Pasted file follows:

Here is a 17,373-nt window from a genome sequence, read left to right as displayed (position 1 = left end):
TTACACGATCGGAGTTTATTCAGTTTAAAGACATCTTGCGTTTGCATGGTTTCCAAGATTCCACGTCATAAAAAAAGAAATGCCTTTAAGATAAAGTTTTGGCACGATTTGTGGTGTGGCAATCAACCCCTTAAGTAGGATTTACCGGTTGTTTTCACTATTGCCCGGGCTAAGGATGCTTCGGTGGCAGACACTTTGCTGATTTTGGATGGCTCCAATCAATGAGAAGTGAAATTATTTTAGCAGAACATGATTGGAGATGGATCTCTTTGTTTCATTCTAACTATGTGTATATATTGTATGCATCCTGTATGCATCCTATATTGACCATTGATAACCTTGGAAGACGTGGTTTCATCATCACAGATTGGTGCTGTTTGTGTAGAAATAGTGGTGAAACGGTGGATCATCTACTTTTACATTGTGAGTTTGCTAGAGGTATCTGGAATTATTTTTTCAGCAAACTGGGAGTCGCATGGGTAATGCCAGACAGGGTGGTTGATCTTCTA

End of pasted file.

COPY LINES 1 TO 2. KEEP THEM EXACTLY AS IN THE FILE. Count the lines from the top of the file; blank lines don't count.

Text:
Here is a 17,373-nt window from a genome sequence, read left to right as displayed (position 1 = left end):
TTACACGATCGGAGTTTATTCAGTTTAAAGACATCTTGCGTTTGCATGGTTTCCAAGATTCCACGTCATAAAAAAAGAAATGCCTTTAAGATAAAGTTTTGGCACGATTTGTGGTGTGGCAATCAACCCCTTAAGTAGGATTTACCGGTTGTTTTCACTATTGCCCGGGCTAAGGATGCTTCGGTGGCAGACACTTTGCTGATTTTGGATGGCTCCAATCAATGAGAAGTGAAATTATTTTAGCAGAACATGATTGGAGATGGATCTCTTTGTTTCATTCTAACTATGTGTATATATTGTATGCATCCTGTATGCATCCTATATTGACCATTGATAACCTTGGAAGACGTGGTTTCATCATCACAGATTGGTGCTGTTTGTGTAGAAATAGTGGTGAAACGGTGGATCATCTACTTTTACATTGTGAGTTTGCTAGAGGTATCTGGAATTATTTTTTCAGCAAACTGGGAGTCGCATGGGTAATGCCAGACAGGGTGGTTGATCTTCTA